1.  Your credit cards balances are near their limits.  The people at FICO are pretty smart.  They’ve spent tons of money and have some of the world’s best statisticians working to figure out items that correlate to defaulting on debt.  One thing they care a lot about is how much of your available revolving credit is being used.  They know that when people start using up all their available credit, it’s a big warning sign that they probably cannot afford to keep maintaining the status quo.  If you find your credit cards are all about to hit their limit, that’s a sign that something is wrong.

2.  You have no way to save.   Whether it’s for a rainy day, a vacation fund, just in case, or for retirement, we all want to save money.  If you find that you have to stop contributing to your retirement account, or are unable to save any money each month, that’s a sign your finances may be in trouble.  Debt shouldn’t swallow up so much of your income that nothing is left for savings,

3.  You’re unable to earn enough to pay down debt.  If you find yourself unable to make any meaningful dent in your balances, that’s not a good sign.  Credit cards can be a very useful tool.  They can also spiral out of control.  If you find that the minimum costs each month to maintain the balances is all you can afford, the fist step is trying to lean down your monthly budget.  You can also try to work overtime.  If  after leaning down your monthly budget or trying to add overtime you still can’t get any traction paying down debt, then you may have reached a point where it’s no longer realistic to ever get out from under your debt without bankruptcy.

4.  You forego needed items to keep up with your debt.  Not going shopping as often, or not buying the newest smartphone is not a problem.  Those things are all part of smart money management.  If you find yourself foregoing necessary items however, such as health insurance coverage, or vehicle repairs, then there may be a problem.  When you’re skipping on necessities to keep up with debt, that’s not a good sign.

5.  You’re taking out loans against retirement accounts or life insurance policies to stay current on debt.  Raiding your retirement account to try to finally get a hold of debt is never a good idea.  Retirement account loans may seem like a solution, but they come with large monthly payments that get automatically deducted right out of your paycheck.  Almost always the retirement account loan is a precursor to being right back where you were, but this time with the added problem of a large retirement account loan payment.

6.  Despite balancing payments, you can’t seem to get new credit any more.  Remember what we said above about those people at FICO being pretty good at rating who to give credit to.  If you’re current on payments but you still can’t seem to get approved for anything, it’s probably because your overall debt load is so high that you look like a big risk to lenders.  When they see your debt, they know that the odds of paying it back are not good.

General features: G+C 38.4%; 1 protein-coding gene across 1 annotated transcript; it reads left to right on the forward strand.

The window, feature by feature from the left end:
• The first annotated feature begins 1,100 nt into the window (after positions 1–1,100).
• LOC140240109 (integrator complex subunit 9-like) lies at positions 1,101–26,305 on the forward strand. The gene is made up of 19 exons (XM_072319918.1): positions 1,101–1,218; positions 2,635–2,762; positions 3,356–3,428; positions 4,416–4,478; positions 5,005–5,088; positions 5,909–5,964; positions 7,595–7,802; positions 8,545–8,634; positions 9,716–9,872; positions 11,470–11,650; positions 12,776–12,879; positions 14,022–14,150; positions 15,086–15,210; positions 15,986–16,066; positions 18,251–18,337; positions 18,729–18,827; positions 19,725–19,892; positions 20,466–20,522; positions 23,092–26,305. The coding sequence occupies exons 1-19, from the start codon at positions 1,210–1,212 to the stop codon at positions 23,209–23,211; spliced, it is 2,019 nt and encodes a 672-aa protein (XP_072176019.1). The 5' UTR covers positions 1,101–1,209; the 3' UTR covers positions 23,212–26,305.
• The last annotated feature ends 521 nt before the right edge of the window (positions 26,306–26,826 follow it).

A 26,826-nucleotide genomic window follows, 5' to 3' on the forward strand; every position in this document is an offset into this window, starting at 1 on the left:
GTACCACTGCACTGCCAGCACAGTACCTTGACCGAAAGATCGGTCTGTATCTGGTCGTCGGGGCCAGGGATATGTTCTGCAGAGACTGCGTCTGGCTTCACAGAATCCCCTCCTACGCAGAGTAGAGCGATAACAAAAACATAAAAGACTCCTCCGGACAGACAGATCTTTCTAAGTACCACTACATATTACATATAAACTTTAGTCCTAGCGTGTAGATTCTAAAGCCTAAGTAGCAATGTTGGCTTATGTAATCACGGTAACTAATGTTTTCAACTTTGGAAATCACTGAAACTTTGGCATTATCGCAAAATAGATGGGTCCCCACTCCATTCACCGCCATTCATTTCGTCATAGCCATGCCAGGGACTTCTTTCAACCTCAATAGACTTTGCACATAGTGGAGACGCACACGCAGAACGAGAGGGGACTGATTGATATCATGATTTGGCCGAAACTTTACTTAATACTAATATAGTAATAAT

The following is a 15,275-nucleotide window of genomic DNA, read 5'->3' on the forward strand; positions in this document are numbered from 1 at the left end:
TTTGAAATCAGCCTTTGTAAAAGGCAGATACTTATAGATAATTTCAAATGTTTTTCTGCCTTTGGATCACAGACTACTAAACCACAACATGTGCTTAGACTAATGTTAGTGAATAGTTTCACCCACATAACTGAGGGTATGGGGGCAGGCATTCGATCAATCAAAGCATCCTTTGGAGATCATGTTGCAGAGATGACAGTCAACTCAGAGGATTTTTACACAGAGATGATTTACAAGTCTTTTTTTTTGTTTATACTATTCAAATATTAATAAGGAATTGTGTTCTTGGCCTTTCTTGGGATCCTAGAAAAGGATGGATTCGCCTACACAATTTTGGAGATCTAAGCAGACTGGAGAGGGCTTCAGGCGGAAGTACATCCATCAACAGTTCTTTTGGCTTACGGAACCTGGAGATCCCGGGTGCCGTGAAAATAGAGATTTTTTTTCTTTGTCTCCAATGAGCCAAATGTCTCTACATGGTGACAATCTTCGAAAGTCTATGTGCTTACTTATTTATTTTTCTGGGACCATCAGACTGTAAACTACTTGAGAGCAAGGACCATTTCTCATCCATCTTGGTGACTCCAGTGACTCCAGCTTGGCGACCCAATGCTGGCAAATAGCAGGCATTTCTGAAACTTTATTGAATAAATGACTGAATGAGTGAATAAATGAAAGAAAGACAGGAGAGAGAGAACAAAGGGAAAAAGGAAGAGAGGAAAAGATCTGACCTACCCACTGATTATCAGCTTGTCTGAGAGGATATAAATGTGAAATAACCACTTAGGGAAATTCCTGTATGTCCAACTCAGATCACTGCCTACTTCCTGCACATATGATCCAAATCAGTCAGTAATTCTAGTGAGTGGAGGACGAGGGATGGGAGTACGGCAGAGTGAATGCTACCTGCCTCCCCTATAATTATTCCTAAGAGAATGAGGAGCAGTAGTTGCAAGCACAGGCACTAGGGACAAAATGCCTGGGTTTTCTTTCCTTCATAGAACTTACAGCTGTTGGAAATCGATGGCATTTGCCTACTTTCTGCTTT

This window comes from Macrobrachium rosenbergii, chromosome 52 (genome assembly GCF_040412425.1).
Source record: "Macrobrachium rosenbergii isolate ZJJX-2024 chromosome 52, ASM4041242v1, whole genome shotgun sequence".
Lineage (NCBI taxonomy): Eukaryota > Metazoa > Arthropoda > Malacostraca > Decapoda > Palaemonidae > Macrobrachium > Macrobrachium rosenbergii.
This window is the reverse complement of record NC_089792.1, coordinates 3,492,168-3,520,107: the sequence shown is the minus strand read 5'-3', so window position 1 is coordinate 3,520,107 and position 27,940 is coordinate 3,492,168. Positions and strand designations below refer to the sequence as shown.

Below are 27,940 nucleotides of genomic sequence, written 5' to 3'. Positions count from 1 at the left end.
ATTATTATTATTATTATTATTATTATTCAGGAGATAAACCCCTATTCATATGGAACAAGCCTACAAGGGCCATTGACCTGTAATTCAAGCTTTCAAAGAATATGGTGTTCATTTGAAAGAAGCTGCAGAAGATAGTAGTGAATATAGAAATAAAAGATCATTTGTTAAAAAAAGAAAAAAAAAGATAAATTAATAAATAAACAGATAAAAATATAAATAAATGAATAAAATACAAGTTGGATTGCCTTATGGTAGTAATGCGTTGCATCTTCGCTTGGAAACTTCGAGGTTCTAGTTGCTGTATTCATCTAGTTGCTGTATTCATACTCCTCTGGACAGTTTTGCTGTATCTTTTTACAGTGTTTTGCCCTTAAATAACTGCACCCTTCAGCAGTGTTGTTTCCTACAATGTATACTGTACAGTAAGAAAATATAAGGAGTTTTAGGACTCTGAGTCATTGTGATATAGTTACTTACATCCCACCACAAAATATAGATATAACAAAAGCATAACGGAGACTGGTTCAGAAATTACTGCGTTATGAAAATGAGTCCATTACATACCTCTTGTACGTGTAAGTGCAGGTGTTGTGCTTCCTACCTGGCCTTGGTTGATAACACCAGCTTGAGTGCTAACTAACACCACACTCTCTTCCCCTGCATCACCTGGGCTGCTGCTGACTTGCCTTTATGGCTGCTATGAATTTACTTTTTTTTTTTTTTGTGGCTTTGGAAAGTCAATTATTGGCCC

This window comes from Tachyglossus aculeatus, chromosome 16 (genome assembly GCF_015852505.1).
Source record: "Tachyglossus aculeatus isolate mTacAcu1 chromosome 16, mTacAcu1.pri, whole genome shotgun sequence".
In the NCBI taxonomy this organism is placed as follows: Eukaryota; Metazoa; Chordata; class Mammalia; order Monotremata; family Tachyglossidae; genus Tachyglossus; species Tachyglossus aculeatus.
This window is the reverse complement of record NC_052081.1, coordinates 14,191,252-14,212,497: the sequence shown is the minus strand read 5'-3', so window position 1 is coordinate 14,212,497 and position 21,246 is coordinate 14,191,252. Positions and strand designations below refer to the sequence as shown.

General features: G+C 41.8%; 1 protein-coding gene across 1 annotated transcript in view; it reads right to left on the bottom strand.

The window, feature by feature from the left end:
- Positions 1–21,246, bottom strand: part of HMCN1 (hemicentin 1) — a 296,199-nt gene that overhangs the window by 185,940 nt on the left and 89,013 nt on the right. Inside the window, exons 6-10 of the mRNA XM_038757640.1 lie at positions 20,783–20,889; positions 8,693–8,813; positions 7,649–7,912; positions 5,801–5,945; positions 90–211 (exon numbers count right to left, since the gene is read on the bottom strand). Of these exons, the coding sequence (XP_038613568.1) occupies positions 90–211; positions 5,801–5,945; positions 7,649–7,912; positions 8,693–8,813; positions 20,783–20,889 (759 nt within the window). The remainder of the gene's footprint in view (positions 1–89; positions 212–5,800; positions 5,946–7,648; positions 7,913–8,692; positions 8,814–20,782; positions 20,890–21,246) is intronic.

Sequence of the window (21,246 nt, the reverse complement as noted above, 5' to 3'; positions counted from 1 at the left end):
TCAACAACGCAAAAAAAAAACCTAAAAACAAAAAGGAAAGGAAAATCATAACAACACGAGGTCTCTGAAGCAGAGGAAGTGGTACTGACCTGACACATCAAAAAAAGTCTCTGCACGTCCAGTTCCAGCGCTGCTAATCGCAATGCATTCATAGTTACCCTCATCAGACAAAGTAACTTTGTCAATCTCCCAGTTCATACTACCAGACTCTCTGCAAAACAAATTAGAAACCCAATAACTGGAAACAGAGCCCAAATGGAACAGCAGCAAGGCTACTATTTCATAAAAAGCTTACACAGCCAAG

7.  Robbing Peter to Pay Paul.  If you find yourself borrowing from one creditor to make payments on another that’s a sign of a serious  cash flow problem.  The worst version of this is when people alter their income tax deductions and reduce the amount of income tax deducted from their paycheck to have a larger amount available each month.  That decision always catches up with them when it’s tax time.  The end result is you probably still owe the other creditors but now you’ve added one of the most difficult debts to get rid of and one of the most powerful creditors out there.

8.  Your bank account goes negative during a month.  You’re bank account shouldn’t be going negative.  If you find that you’re bouncing payments and keep going negative before that next paycheck, that’s a strong sign that the current plan isn’t working and that bankruptcy is likely on the horizon.

9.  You’re behind on your home or vehicle loan.  Homes and cars are priorities one and two.  A home is most people’s largest lifetime investment and it’s the place their family lives.  People don’t go into default on their mortgage unless the situation is dire.  Similarly, without a car, you can’t get to work.  If you’re in default on your mortgage or car loan, you’re past the point where you need to call a bankruptcy attorney.

10.  Creditors are calling and sending letters, or have sued you.  Once you’re far enough in default that you’re being hounded by creditors, it’s undoubtedly bankruptcy time.  Debt collection starts a cycle that is nearly impossible to get rid of.  Creditors calling incessantly and sending harassing letters means things have reached a breaking point.  Eventually they will sue and you will face garnishment or levy.  If you’re at this stage, it’s time to get relief – by calling a bankruptcy attorney to see about your bankruptcy options.